When Rocksteady kicked off the Arkham franchise with Batman: Arkham Asylum in 2009, I don’t think the world was really ready. Even though Batman has a relatively clean track record in video game history when compared to his Man of Steel counterpart, it had still been awhile since we’d seen a truly great superhero game, let alone a game based on a licensed property.
Now, 7 years and multiple games later, the Arkham franchise is the gold standard by which other superhero games are judged and it popularized many mechanics that are still being used in action games today. Never before have we been able to truly embody the Caped Crusader in a way that felt authentic and realistic.
With Batman: Arkham VR, also from Rocksteady Games, all of that’s about to change. After Sony’s E3 press conference, I got the chance to go hands-on with many of the latest PS VR games that were just announced moments prior.
One of the very first demos I was able to try was none other than Batman: Arkham VR. It was split into two distinct scenes for the sake of the demonstration, one focused on exploring the Batcave, and the other focused on inspecting a crime scene.
Naturally, I dove into the Batcave experience first. It began with me standing in the middle of the living room of Wayne Manor, surrounded by an inordinate number of fancy items. Clearly, Rocksteady understand the grandeur of the Wayne family name and how that would be reflected in the designs of Bruce’s home.
Alfred approached me and started talking about something related to my less-than-safe nightly activities, but I frankly was hardly even listening because the allure of the outdoors from my cracked open porch were calling me. The setting was so gorgeous and immersive, I desperately longed to explore the area more. I wanted to poke around every inch of the house and walk up the stairs to explore every bedroom.
But alas, other than the small movement space Sony provided at their demo stations, I couldn’t actually move around the game world via any kind of movement or locomotion system.
Eventually, Alfred handed me the key to unlock the piano in front of me. I reached out and pressed a random assortment of keys that resulted in the piano shifting backwards and the floor opening up to swallow me as my world slowly slid down below the Manor into what we all know as the Batcave.
Becoming the Batman
After playing Batman games for years, it somehow never really occurred to me that I’d never gotten to explore the Batcave. Once I’ve completed my descent, the steel holding case that keeps the batsuit slide forward and opens. I reach out with my right hand and grab the bat symbol and place it on my own chest. Suddenly, I can look down and see my utility belt around my invisible waist.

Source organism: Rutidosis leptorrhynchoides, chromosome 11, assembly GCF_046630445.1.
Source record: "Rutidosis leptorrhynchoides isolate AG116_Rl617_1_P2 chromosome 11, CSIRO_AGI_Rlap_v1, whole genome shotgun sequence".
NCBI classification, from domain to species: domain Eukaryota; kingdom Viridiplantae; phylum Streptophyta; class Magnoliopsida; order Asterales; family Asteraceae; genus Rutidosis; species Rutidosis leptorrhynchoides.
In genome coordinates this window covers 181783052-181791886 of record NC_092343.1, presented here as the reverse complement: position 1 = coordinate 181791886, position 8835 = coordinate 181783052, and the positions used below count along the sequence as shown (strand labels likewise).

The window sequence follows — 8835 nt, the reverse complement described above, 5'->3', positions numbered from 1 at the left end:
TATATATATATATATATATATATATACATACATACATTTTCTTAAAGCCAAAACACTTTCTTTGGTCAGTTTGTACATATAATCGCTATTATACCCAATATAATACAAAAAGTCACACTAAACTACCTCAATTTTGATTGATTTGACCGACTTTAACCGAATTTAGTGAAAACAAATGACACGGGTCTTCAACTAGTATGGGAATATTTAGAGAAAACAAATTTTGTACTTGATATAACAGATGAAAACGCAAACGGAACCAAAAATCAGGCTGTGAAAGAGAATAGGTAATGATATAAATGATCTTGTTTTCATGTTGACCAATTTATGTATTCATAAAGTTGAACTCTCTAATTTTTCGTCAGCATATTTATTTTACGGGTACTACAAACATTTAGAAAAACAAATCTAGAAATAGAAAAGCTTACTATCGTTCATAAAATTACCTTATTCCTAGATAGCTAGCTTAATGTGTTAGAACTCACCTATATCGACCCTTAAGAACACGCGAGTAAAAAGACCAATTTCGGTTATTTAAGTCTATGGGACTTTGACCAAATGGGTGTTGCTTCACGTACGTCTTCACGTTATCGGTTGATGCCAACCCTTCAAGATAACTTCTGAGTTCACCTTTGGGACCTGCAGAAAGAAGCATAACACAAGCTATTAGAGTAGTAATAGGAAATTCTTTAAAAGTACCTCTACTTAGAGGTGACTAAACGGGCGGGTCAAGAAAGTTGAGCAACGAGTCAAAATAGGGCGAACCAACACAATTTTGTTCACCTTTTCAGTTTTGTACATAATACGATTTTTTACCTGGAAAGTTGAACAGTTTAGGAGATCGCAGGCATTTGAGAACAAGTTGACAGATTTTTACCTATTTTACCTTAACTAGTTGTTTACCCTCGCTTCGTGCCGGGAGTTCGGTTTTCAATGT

Then, I reach out and put on my gloves and physically place the cowl onto my face before testing out a variety of gadgets. First, was the grappling hook gun, followed by the scanner. Finally, I got my hands on batarangs in VR for the first time and I never want to throw a batarang any other way ever again.
Having to reach down to my utility belt, grasp the batarang, reach my arm back, and throw it in a sweeping arc across the cave to hit targets felt much more satisfying than it had any right to. Beyond that, the entire environment I was in felt so authentic, thanks to Rocksteady’s immense attention to detail.
After I finished initializing all of my different systems, I was transported across the batcave, slowly, which allowed me to toss out more batarangs for no reason and gaze around at the surroundings.
World’s Greatest Detective
The other half of the demo involved investigating a crime scene as you explore the detective side of Batman’s fame. The entire story of Batman: Arkham VR is focused on crafting a much more personal narrative.
According to Bill Green, Principal Designer at Rocksteady, “The switch from screens to headsets was a fascinating creative and technical challenge for us, as it has inspired us to really focus on Batman’s detective skills and find new ways to use them.”
The final game itself will take you on a journey that has much more in common with the original comic series that Batman is based on, particularly in terms of his detective traits, than other Batman fiction. Green describes Batman: Arkham VR as an “intense murder mystery in the style of the classic Batman comic books, but with a strong dose of the dark psychology that the Arkham games are well known for.”
Batman: Arkham VR is an interesting concept that has potential to be compelling, but it’s unclear how all of the pieces fit together to create a completed game. In the meantime, I’ll keep remembering what it was like inside the cowl as I patiently wait my turn as Batman once again.
Batman: Arkham VR is slated for an October 2016 release date near the release of the PS VR itself on October 13th.